OK, put your hands down, I can't count that high.
Sheesh. I have to tell you, my faith in Chrysler products is falling by the minute, after hanging out here for a while. From window opener motors that can not overcome sticking without failing, to chain tensioners requiring special oil, to....
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Jim in NC


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So this is the first (or one of the very few) engines that have metal timing chains and gears?
fiddlesticks.
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On Sun, 23 Jul 2006 21:49:10 -0400, "Morgans"

One of the first possibly since the elimination of Zinc from the engine's lubrication diet. If the cats on my V6 Mystique were not so DREADFULLY expensive I'd be running MC4 grade oil. Still might.
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Thanks to all for imput. The actual reason I am concerned about the oil is a friend of mine is a shop foreman for a used car dealership.
He told me that there were 6 Dodge products sitting at his shop with the 2.7 engine that were waiting for head replacement due to the chain tensioner collapsing.
He said the chain tensioner should be replaced on this motor at about the 50,000 to 60,000 mile range.
He also said to change the oil frequently.
I am concerned because I bought this car for my daughter. At the time, I didn't realize the 2.7 motor had such a timing chain problem. Obviously,I want to use the proper oil so I can head off future problems.
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wrote:

MOST IMPORTANT is to change the oil OFTEN ENOUGH. Next is the quality of the oil. My Chrysler Tech friend said he has never seen an "over maintained" 2.7 fail, and that expensive synthetic oil has no better performance record on these engines than straight petro based oil. He highly recommended using STP or any other high zinc EP/AW additive. The engine is basically designed for early 1980's lubricants - the current crop of "crippled" engine oils are not adequate for the job. There is no currently available EP or AW additive for use in I.C. engines that performs as well as Zinc.
Some Chevron Information: Zinc Dithiophosphates
Oronite's Zinc Dithiophosphates (ZDTPs) inhibit lubricant oxidation, and therefore reduce the wear of engine parts, resulting in these improvements:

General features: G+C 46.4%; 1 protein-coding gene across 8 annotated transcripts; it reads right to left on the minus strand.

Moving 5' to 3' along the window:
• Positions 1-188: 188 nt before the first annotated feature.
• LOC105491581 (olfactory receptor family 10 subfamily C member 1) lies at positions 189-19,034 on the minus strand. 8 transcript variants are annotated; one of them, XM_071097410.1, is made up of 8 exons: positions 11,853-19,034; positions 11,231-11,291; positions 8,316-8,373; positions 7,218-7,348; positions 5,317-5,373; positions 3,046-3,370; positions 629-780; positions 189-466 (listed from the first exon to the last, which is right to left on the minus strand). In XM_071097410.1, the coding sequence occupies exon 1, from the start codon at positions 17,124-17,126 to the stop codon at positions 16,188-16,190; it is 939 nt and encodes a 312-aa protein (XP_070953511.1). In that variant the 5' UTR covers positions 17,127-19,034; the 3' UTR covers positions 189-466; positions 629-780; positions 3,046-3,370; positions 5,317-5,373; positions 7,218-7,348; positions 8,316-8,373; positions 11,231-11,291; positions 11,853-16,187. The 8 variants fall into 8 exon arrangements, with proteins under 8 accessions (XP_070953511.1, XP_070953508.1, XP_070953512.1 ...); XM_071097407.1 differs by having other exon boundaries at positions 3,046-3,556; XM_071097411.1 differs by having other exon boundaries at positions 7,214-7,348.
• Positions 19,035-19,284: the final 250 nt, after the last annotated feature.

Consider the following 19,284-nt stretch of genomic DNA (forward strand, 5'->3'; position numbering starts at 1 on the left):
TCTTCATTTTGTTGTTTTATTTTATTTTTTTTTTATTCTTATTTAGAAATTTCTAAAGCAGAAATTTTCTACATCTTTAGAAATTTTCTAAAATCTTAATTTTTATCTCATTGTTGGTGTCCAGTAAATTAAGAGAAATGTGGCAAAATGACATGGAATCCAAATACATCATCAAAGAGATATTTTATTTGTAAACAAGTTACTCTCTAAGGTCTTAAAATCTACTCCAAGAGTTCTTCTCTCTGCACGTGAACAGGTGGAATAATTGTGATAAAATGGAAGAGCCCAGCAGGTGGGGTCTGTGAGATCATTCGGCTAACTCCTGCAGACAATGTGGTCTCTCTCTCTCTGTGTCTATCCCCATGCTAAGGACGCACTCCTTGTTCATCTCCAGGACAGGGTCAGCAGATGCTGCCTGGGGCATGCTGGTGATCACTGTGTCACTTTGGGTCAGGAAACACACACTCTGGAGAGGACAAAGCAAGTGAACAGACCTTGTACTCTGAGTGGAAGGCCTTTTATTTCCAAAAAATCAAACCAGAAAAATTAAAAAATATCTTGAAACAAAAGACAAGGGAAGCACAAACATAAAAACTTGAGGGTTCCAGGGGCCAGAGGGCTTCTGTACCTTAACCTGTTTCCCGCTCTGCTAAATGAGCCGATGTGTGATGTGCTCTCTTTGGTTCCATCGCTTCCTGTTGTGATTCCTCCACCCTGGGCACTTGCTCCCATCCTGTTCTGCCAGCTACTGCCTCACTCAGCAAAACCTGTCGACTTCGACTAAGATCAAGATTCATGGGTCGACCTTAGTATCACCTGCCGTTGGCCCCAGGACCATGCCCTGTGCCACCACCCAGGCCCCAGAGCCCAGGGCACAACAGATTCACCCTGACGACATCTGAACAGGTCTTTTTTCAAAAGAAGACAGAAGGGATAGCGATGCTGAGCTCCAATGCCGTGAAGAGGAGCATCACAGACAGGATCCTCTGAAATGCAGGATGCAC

Reduced deposit and varnish formation Less increase in the oil’s viscosity Reduced bearing corrosion Reduced ring sticking Longer life of engine parts The ZDTPs accomplish these improvements by terminating free radical reactions in engine oils, by decomposing peroxides in engine oils, and by forming a thin lubricating boundary layer on engine parts to prevent EP wear. Wear and oxidation inhibition properties are dependant upon the ZDTP used.
Chevron Oronite’s Capabilities
Oronite offers these four products to meet your needs:
OLOA 260 Oxidation, Corrosion and EP Wear Inhibitor OLOA 262 Oxidation, Corrosion and EP Wear Inhibitor OLOA 267 Oxidation, Corrosion and EP Wear Inhibitor OLOA 269R Oxidation, Corrosion and EP Wear Inhibitor
--
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bernsax wrote:

The engine doesn't have a "timing chain problem" if used with the proper oil. These engines have tens of millions of miles on them in Europe and here with no problems. If you use the oil specified and don't listen to people who know absolutely nothing and tell you to use "good ol' Castrol" etc, like their daddy did, you're going to have a problem.
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wrote:

LOTS of problems with "dealer serviced" 2.7 engines. Is the dealer not using the proper oil??????
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clare at snyder.on.ca wrote:

Counting the number of dealers who put the wrong oil in the 5.7 MDS engines, I would think the same people who can't read an owner's manual, don't read the tech manuals either.
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Here is a chart of Shear strength for some tested oils... If shear strength vers. price are your concerns, it would appear that Castrol Hard Drive, or Quaker State Peak Performance would be your best bet based on the tested oils...
http://www.oilhelp.com/api_co3.jpg
The tests are a few years old, so some of the oils tested might not even be available any more, or may have a different formulation now. Check it out and see for yourself what you think...
Check out the main site as well, and compare the other charts for a full comparison... http://www.oilhelp.com /

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Here is a link to a PDF file on the same site. Test results are from summer 2005, a little more modern than those listed on the opening page, or provided in the image I linked to below...
http://advancedlubetech.com/USD/amsoil/pdfs/comparisons.pdf